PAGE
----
Dr Caryn Coatney considers behind-the-scenes accounts of some of Curtin’s most trusted confidants. They reveal personal glimpses into his political career, from being a champion of the working-class press to becoming the prime minister. His media mastery elicited more Australians’ support for nearly one million citizens serving in the Second World War.

John Curtin’s destiny was tied to the forces of the rapidly expanding media industry. When “Jack Curtin” was a cash-strapped Brunswick boy, he developed journalism skills that would help him to generate reporters’ support during his three decades of tumultuous election campaigning. Curtin became the Australian Labor Party prime minister on 7 October 1941 in a simple ceremony when major forces converged, with the escalation of Pacific conflicts and the rise of mass broadcasting involving citizens in a battle for democracy. His long-term friendships with journalists contributed to his decision to initiate the first regular confidential conferences with the Canberra Parliamentary Press Gallery about wartime secrets. Although his media legacy has been largely forgotten, he opened more public glimpses into democratic governance during the Second World War. 

Journalists knew Curtin as a former hard-hitting journalist, but he privately rehearsed broadcasting techniques to develop a press reputation as “a fighter for the underdog” (Mr. Curtin …, 1941, p. 2). He expanded the prime minister’s radio chats to not only enhance his power, but also help enlist Australians’ support for more than 993,000 citizens serving in the war. Australia’s military service was among the highest per capita of the Allied democracies (Coatney, 2011). Yet Curtin had developed a reputation for giving crowd-pleasing speeches when he had been an anti-conscription activist in the First World War. By his early 30s, he generated news reports of his ability to attract thousands of cheering people to his speeches at Yarra Bank, Victoria (e.g., Labor Call, 5 November 1914, 14 September 1916; Sun, 11 February 1917).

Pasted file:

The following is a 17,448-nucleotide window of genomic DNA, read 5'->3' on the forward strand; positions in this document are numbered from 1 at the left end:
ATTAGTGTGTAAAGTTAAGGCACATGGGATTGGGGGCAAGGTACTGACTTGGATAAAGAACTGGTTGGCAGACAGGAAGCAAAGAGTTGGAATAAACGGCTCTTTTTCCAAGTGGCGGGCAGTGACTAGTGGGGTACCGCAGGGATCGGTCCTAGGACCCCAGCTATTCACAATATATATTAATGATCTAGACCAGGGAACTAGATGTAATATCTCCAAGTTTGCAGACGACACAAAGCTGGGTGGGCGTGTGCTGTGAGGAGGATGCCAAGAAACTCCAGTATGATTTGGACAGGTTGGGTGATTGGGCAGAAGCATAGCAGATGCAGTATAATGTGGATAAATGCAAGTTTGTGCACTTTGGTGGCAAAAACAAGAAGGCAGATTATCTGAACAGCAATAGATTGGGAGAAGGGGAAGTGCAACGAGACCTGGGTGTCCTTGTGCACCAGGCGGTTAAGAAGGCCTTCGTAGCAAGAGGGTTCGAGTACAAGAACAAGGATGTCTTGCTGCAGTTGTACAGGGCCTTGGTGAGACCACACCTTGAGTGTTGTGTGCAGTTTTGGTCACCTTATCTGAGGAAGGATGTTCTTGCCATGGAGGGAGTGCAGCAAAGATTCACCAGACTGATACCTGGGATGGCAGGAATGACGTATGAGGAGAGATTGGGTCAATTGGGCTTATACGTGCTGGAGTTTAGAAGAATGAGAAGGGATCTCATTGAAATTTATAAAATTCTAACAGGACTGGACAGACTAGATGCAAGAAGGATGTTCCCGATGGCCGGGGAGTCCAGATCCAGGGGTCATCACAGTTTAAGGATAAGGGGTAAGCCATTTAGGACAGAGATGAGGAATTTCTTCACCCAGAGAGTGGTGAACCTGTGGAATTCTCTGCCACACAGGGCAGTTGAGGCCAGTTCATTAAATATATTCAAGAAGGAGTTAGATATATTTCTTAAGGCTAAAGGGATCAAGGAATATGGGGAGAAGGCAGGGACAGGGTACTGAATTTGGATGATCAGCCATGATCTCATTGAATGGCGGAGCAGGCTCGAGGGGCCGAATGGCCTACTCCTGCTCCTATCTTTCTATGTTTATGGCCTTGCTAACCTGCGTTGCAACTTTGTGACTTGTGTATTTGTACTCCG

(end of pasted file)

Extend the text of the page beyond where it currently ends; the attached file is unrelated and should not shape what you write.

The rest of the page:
John and Elsie Curtin at Canberra Rail Station, 29 October 1941
Fairfax/Harry Martin
John and Elsie Curtin at Canberra Station, 29 October 1941

Curtin sailed from Victoria to become a labour-oriented newspaper editor in Perth, Western Australia in February 1917. During the voyage, he wrote to his bride-to-be, Elsie Needham, “I felt too much like crying to be comfortable” about leaving Victoria (Letter …, 1917). They married some two months later in the Perth dining room of a justice of the peace. Curtin, in a neat suit and tie, continued his political activism at his Westralian Worker newspaper office as Australia entered a fourth year of military involvement in World War I (Shea, 1995).

Within the first few months of Curtin’s role, one of the newspaper’s office assistants gave a story tip about her boss to the rival Sunday Times editor, Victor Courtney. As the assistant recounted to Courtney, she was startled to hear Curtin working in his upper-level office one night. She was returning to collect a forgotten parcel downstairs and overheard him shouting aloud one of his prepared speeches (Courtney, 1982). The private rehearsals helped Curtin to develop his editor’s role into regular speaking appointments. He persuaded Elsie Curtin to move their children, nicknamed “Young Elsie” and “Young John”, into a house with a winding veranda that would allow him to pace as he prepared his speeches (Curtin, 1951; Curtin, 2004; Macleod; 1994-1995).